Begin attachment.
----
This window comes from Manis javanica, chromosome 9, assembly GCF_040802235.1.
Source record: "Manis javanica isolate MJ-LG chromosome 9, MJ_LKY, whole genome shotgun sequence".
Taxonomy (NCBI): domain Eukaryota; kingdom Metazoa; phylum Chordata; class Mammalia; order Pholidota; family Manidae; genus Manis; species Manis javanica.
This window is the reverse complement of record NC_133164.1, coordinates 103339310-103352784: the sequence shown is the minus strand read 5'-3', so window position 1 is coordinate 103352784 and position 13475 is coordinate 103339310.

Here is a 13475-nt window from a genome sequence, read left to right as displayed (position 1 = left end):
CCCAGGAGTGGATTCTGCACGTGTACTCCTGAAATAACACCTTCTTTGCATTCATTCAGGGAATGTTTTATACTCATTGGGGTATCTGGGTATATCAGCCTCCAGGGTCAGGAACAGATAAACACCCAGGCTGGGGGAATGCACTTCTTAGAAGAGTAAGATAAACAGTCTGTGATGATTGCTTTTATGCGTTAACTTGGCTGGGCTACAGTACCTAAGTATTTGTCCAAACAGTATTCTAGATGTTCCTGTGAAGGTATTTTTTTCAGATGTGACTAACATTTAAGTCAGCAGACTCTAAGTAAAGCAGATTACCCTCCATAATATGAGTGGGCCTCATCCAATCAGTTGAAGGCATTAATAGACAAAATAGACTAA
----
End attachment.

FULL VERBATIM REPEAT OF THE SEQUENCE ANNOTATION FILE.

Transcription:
This window comes from Manis javanica, chromosome 9, assembly GCF_040802235.1.
Source record: "Manis javanica isolate MJ-LG chromosome 9, MJ_LKY, whole genome shotgun sequence".
Taxonomy (NCBI): domain Eukaryota; kingdom Metazoa; phylum Chordata; class Mammalia; order Pholidota; family Manidae; genus Manis; species Manis javanica.
This window is the reverse complement of record NC_133164.1, coordinates 103339310-103352784: the sequence shown is the minus strand read 5'-3', so window position 1 is coordinate 103352784 and position 13475 is coordinate 103339310.

Here is a 13475-nt window from a genome sequence, read left to right as displayed (position 1 = left end):
CCCAGGAGTGGATTCTGCACGTGTACTCCTGAAATAACACCTTCTTTGCATTCATTCAGGGAATGTTTTATACTCATTGGGGTATCTGGGTATATCAGCCTCCAGGGTCAGGAACAGATAAACACCCAGGCTGGGGGAATGCACTTCTTAGAAGAGTAAGATAAACAGTCTGTGATGATTGCTTTTATGCGTTAACTTGGCTGGGCTACAGTACCTAAGTATTTGTCCAAACAGTATTCTAGATGTTCCTGTGAAGGTATTTTTTTCAGATGTGACTAACATTTAAGTCAGCAGACTCTAAGTAAAGCAGATTACCCTCCATAATATGAGTGGGCCTCATCCAATCAGTTGAAGGCATTAATAGACAAAATAGACTAA